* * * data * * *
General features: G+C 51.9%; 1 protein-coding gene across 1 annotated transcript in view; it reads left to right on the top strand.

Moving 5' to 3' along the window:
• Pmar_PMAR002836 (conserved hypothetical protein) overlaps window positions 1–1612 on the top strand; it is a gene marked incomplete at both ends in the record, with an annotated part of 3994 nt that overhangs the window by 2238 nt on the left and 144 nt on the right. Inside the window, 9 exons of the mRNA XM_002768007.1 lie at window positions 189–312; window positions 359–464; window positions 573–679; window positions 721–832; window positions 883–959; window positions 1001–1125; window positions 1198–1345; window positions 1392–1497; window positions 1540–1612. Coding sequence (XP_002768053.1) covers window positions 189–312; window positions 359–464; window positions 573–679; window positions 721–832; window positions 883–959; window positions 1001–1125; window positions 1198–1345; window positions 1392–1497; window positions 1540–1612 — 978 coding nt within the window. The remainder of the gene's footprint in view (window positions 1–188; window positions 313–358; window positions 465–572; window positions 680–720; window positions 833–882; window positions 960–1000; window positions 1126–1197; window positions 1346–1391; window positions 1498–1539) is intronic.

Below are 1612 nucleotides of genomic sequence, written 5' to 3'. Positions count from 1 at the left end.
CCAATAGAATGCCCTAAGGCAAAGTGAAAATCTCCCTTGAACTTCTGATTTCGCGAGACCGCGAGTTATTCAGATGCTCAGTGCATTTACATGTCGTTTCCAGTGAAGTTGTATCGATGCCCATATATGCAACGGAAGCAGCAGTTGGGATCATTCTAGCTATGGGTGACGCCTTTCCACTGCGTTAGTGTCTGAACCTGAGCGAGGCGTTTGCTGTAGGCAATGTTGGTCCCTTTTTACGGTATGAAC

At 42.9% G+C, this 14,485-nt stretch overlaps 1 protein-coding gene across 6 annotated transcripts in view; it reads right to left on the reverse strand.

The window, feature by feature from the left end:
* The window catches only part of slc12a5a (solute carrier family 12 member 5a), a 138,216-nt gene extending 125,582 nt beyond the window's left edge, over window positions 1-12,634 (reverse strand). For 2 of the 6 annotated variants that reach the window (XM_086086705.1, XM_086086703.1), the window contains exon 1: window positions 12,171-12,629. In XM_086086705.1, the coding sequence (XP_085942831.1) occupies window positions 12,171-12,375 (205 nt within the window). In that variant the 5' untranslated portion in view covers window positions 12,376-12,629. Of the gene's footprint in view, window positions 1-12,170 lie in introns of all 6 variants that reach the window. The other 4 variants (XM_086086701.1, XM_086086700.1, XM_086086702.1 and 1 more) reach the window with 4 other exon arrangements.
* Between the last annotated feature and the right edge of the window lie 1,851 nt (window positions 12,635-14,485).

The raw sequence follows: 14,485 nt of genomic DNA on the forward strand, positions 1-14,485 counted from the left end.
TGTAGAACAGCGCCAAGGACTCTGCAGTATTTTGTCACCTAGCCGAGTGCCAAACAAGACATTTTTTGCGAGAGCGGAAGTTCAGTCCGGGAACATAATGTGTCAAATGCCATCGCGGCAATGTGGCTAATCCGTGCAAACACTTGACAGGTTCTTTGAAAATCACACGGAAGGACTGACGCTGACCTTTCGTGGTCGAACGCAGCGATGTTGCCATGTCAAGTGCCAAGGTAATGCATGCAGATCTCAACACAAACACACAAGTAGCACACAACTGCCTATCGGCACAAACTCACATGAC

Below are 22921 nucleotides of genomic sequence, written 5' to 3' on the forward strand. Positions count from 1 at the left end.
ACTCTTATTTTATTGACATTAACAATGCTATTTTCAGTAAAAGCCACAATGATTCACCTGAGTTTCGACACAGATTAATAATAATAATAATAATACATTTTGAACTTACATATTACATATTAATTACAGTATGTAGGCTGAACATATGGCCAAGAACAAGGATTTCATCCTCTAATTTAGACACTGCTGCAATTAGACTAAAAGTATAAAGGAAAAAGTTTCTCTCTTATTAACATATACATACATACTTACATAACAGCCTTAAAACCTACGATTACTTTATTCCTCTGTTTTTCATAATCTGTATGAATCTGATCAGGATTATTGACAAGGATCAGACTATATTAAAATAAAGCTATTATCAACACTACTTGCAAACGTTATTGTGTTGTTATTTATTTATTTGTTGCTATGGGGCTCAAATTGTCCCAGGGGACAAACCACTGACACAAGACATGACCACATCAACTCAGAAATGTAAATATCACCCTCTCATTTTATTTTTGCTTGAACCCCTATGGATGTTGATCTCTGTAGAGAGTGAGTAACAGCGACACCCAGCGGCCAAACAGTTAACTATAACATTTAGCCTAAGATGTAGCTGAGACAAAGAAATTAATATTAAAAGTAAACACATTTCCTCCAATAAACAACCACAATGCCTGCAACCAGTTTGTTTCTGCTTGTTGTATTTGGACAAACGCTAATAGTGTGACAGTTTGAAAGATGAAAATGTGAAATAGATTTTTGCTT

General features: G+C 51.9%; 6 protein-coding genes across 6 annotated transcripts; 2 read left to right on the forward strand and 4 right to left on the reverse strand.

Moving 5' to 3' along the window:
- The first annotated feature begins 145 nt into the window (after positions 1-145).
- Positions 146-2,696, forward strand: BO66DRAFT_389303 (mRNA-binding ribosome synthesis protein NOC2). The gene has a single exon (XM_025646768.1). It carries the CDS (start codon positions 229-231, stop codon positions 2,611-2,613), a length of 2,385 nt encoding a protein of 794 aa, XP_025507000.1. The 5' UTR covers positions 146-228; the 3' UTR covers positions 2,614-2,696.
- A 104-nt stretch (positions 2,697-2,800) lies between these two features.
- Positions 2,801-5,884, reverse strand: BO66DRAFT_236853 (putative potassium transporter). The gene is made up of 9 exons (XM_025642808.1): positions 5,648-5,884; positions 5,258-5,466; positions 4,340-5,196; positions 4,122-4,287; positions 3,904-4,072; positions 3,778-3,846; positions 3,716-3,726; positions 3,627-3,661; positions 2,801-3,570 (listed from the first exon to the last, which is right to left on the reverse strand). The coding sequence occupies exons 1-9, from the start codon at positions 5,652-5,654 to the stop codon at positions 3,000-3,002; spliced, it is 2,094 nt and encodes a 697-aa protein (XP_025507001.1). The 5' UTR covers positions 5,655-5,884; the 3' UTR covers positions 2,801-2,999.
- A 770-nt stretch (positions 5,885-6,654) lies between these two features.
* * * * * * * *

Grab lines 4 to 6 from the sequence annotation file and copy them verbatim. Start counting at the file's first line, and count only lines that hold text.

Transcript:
Below are 1612 nucleotides of genomic sequence, written 5' to 3'. Positions count from 1 at the left end.
CCAATAGAATGCCCTAAGGCAAAGTGAAAATCTCCCTTGAACTTCTGATTTCGCGAGACCGCGAGTTATTCAGATGCTCAGTGCATTTACATGTCGTTTCCAGTGAAGTTGTATCGATGCCCATATATGCAACGGAAGCAGCAGTTGGGATCATTCTAGCTATGGGTGACGCCTTTCCACTGCGTTAGTGTCTGAACCTGAGCGAGGCGTTTGCTGTAGGCAATGTTGGTCCCTTTTTACGGTATGAAC

At 42.9% G+C, this 14,485-nt stretch overlaps 1 protein-coding gene across 6 annotated transcripts in view; it reads right to left on the reverse strand.